By adding a 30-second to 3-minute (or longer) aerobics station between each station, referred to as aerobic circuit training, the method attempts to improve cardiorespiratory endurance as well (although this has not been conclusively supported in experimental research). Variations of this aerobic circuit training model include performing 2, 3, 4 or more exercise stations in series, and then performing the aerobics station. For example, following Table 2, the participants might perform the following model (2 stations in series alternating with aerobics):
1. Chest press
2. Leg press
3. 3-minute aerobics
4. Row pull
5. Lunge
6. 3-minute aerobics
7. Shoulder press
8. Lat pull
9. 3-minute aerobics
10. Biceps curl
11. Triceps extension
12. 3-minute aerobics
13. Heel raise
14. Seated abdominal machine
15. 3-minute aerobics

Table 2. Example of Circuit Training Format
Exercise Muscle Groups
1. Chest press (pectorals, anterior deltoid, triceps, coracobrachialis, subscapularis)
2. Squat or leg press (hamstrings, quadriceps, gluteals)

3. Row pull (latissimus dorsi, middle and posterior deltoid, rhomboids, infraspanatus, teres minor)
4. Lunge (hamstrings, quadriceps, gluteals)
5. Shoulder press (anterior deltoid, upper trapezius, pectorals-clavicular, coracobrachialis)
6. Lat pull (latissimus dorsi, teres major, pectorals-sternal)
7. Biceps curl (biceps brachii, brachialis, brachioradialis)
8. Triceps extension (triceps brachii, anconeus)
9. Heel raise (gastrocnemius, soleus)
10. Seated ab (machine) (rectus abdominals, internal and external obliques)
Note: The following circuit can be done with resistance equipment, free weights, or elastic resistance. Adding an aerobics station between one or more stations is aerobic circuit training.

Benefits of Circuit Training
Numerous investigations have been completed measuring the physiological benefits of circuit weight training. Circuit weight training has been shown to increase muscular strength from 7% to 32% while decreasing the percent of fat from 0.8% to 2.9% (Gettman & Pollock, 1981) . Gettman and Pollock's review of the literature also showed an increase of fat-free weight (1 to 3.2 kg) with no subsequent change in body weight. Kilocalorie expenditure has been estimated to be approximately 5 - 6 kcal per minute for women and 8 - 9 kcal per minute for men (Hempel & Wells, 1985; Wilmore, Parr, & Ward, 1978) . In terms of cardiovascular function, studies have shown little to mild improvement in aerobic capacity (5% to 9.5%) from participation in circuit weight training as compared to other aerobic modalities (5% to 25%) (Kass & Castriotta, 1994; Peterson, Miller, Quinney, & Wenger, 1988) . Kass and Castriotta support the contention that the mild increases in aerobic capacity are due primarily to increases in fat-free mass from the circuit weight training, and not changes from the main factors affecting aerobic capacity: cardiac output (heart rate x stroke volume) or arterial-venous oxygen difference (exchange of oxygen and carbon dioxide at the cellular level).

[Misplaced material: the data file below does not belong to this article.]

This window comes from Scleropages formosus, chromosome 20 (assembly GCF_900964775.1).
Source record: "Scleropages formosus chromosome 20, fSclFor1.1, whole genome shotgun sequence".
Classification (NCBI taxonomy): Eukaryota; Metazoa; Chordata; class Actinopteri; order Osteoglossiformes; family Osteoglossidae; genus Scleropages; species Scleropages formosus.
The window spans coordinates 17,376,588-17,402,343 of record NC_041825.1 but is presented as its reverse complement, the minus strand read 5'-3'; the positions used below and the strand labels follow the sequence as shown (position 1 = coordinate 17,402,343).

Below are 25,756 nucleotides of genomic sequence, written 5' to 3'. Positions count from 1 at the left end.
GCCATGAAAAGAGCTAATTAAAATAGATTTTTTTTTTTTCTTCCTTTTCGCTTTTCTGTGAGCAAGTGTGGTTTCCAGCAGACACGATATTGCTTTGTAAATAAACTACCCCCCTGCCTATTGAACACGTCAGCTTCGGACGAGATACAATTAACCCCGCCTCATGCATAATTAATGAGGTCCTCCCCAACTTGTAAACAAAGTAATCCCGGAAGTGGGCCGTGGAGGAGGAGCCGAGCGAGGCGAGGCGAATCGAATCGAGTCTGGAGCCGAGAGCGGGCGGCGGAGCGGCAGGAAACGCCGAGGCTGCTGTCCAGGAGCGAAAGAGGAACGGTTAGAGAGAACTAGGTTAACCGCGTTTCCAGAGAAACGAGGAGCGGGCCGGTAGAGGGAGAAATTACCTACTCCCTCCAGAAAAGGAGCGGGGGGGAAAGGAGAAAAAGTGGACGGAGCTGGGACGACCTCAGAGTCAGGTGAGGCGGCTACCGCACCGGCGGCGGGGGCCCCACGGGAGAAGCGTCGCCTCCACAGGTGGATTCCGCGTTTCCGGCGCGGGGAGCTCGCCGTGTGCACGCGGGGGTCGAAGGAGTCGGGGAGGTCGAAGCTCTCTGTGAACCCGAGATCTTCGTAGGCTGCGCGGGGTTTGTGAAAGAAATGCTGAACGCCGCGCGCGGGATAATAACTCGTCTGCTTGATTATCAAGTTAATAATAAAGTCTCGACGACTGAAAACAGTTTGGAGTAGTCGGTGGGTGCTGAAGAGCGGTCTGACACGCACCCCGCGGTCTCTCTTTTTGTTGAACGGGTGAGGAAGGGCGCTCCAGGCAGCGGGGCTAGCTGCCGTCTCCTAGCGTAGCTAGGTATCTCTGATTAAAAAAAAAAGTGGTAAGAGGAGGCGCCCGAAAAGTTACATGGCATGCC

Traditionally, individuals with cardiovascular disease and hypertension have been discouraged from performing any type of resistance exercise. However, circuit training performed at a moderate intensity (40% of repetition maximum) in cardiac patients has demonstrated significant increases in strength (13% to 40%), with no cardiac or orthopedic complications (Kelemen et al., 1986; Stewart, Mason, & Kelemen, 1988) . Furthermore, circuit weight training does not appear to elevate resting blood pressure or heart rate, and may beneficially lower resting diastolic blood pressure in borderline hypertensives (Harris & Holly, 1987) .
Very little information is available on the psychological benefits of participation in circuit weight training. However, with law enforcement officers positive changes in mood, anxiety, depression and hostility have been observed (Norvell & Belles, 1993) .

Interval Training
The last few decades has seen the introduction of interval training which has had considerable influence on sports conditioning. Interval training involves alternating periods of work and rest during a training session. It is a program that varies the intensity within the training session by interspersing a work bout of a higher intensity with a rest period of lower intensity; then another work bout is completed, once again followed by a rest period, and so on through the workout. This method of training is credited to Dr. Woldemer Gerschler of Germany who pioneered it around 1930 (Stone & Kroll, 1986) . The premise of interval training is that an individual can produce a greater amount of work in a training session if the work bouts are spaced between periods of rest or relief. For instance, a highly motivated athlete may be able to maintain near maximal intensity exercise for 10 minutes before becoming too exhausted to continue. Yet, if the athlete were to work at near maximal intensity for 3 minutes interspersed with 3 minute recovery periods the pace may be maintained for an hour before experiencing the same degree of fatigue (MacDougall & Sale, 1981). Manipulating the length of the work and rest intervals in interval training will designate which energy systems are being overloaded. Table 3 describes the unique terms used to represent the variables of concern in interval training.